November 8, 2015

Star Trek: The Next Generation: "Family"

It's 1 October 1990 and time for more Star Trek: The Next Generation.

While the Enterprise undergoes repairs following the Borg incident, Picard (Patrick Stewart) makes a long overdue visit to France to visit his brother Robert (Jeremy Kemp). Worf (Michael Dorn) shows his adoptive parents around the ship, while Wesley (Wil Wheaton) receives a holographic recording made by his dead father.

"Family" is a truly ground-breaking moment in Star Trek. The preceding two-parter, "The Best of Both Worlds", were written on the fly: Michael Piller wrote the first part without having a clue how its cliffhanger would be resolved in the second. By the time the second part had been written, it became clear that something absolutely traumatic had been done to Jean-Luc Picard. The character had been assaulted and violated in the most horrifying fashion. He had been forced against his will to murder 11,000 Starfleet officers in a devastating massacre at Wolf 359. Simply moving ahead as if nothing had happened didn't just seem unreasonable, but actively offensive. As a result the writer's room went to war with the producers to get the right to address these issues in another episode. "Family" is, for all intents and purposes, the third part of "The Best of Both Worlds".

It's a striking episode, because for once it doesn't contain any real science fiction-based storyline. Instead all three plots follow ideas of family and loss. For Picard it's all about loss of control and guilt over his actions, alongside long-held tensions with his brother Robert. For Wesley it's about the loss of his father, and making a final connection he'd not previously been able to make. For Worf it's about resolving his love for his human parents with the shame of his Klingon discommendation. It's commendable that the series would devote a whole episode to characters and not technobabble, and the result is an immensely worthy exercise.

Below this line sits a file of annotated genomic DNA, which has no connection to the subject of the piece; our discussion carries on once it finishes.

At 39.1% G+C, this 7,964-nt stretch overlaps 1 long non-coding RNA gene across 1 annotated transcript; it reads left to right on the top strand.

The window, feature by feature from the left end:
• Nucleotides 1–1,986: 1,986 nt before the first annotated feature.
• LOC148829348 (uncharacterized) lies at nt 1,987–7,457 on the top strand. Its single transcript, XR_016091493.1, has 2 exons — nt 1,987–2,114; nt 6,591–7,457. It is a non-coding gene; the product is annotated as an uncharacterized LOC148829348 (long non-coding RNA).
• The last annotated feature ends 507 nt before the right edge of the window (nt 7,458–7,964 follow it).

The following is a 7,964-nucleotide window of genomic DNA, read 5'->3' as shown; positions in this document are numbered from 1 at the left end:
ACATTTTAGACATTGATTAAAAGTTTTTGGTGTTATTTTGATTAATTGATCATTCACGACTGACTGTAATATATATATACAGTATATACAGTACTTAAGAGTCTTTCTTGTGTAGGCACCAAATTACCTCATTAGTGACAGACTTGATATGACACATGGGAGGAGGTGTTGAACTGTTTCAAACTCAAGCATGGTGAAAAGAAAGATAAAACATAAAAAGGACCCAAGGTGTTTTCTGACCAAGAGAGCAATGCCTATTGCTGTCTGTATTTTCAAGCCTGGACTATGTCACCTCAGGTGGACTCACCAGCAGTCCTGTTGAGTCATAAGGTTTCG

Let's be honest: the standard A-plot/B-plot dynamic of American television drama pretty much dictated that multiple storylines needed to be included. The truth is that Worf's storyline here is relatively minor, albeit gently amusing, and Wesley's is a bare skeleton of a plot with little screen time. (Poor Wil Wheaton, screwed over again.) The vast bulk of the episode is focused on Picard's recovery in France, and it's an outstanding series of scenes.

Star Trek has always been a series of allegories, using science fiction trappings to tell stories about race relations, abortion, the cold war, and all manner of other contemporary social issues. In this tradition Ronald D. Moore's script may ostensibly follow Picard's recovery from being captured by the Borg, but it's really an exploration of the effects of rape. Picard has been violated, and for most of the episode he stiffly tries to carry on as if nothing serious has happened. He fights with his constantly resentful brother. He seriously considers quitting Starfleet to join an undersea engineering project on Earth. He doggedly avoids the real issue until the episode's climax, when there's literally no escape left for him and he spontaneously bursts into tears.

To me that's remarkable. I'm not sure there's been another scene quite like it in science fiction television. There certainly can't be many, at any rate. It's a moment of absolute vulnerability, experienced by a character who has for three years been effectively defined by his buttoned-down, carefully composed persona. Patrick Stewart plays the scene beautifully, as does Jeremy Kemp - who plays Robert Picard like a patient older brother who's been wisely waiting for it to happen on its own accord. It's a moment that the series required to move on: something absolutely appalling happened to Picard, and now he's free to grieve and - eventually - move on. Note the significant way that Picard arrives home in civilian clothes, but returns to the Enterprise in uniform.

Most importantly, a final coda shows a silent Picard staring out of an Enterprise window. It signifies that his recovery is not complete. It may never be complete (certainly he's still clearly suffering from PTSD over the incident eight years later in Star Trek: First Contact). What's important is that he's acknowledged the trauma, and can begin to deal with it.

This is one of my all-time favourite Star Trek episodes, because it's all about characters and it shows tremendous restraint by refusing to shoe-horn in some lame science fiction B-plot. It also shows remarkable awareness of the series' characters, and opens a door for more ongoing character arcs in the future. We're two episodes into Season 4, and both episodes have been not just good but great. The quality ratio is 100 per cent.

There are a few firsts for The Next Generation buried in this episode. It's the first episode in which no scenes take place on the Enterprise bridge, the first not to feature Commander Data (Brent Spiner), and the first in which transporter chief O'Brien gets both a rank (chief petty officer) and a full name (Miles Edward O'Brien).

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